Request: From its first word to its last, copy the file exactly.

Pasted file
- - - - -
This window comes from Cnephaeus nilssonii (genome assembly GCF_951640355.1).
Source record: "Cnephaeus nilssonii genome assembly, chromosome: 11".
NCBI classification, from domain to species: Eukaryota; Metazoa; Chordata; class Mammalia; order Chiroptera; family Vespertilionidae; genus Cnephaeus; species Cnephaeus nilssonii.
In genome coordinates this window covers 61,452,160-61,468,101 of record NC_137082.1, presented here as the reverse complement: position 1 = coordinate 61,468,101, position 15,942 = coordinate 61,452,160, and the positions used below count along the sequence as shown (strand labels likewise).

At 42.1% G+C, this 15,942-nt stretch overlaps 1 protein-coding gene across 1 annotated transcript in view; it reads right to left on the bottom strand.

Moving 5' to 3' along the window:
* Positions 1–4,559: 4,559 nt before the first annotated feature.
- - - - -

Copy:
This window comes from Cnephaeus nilssonii (genome assembly GCF_951640355.1).
Source record: "Cnephaeus nilssonii genome assembly, chromosome: 11".
NCBI classification, from domain to species: Eukaryota; Metazoa; Chordata; class Mammalia; order Chiroptera; family Vespertilionidae; genus Cnephaeus; species Cnephaeus nilssonii.
In genome coordinates this window covers 61,452,160-61,468,101 of record NC_137082.1, presented here as the reverse complement: position 1 = coordinate 61,468,101, position 15,942 = coordinate 61,452,160, and the positions used below count along the sequence as shown (strand labels likewise).

At 42.1% G+C, this 15,942-nt stretch overlaps 1 protein-coding gene across 1 annotated transcript in view; it reads right to left on the bottom strand.

Moving 5' to 3' along the window:
* Positions 1–4,559: 4,559 nt before the first annotated feature.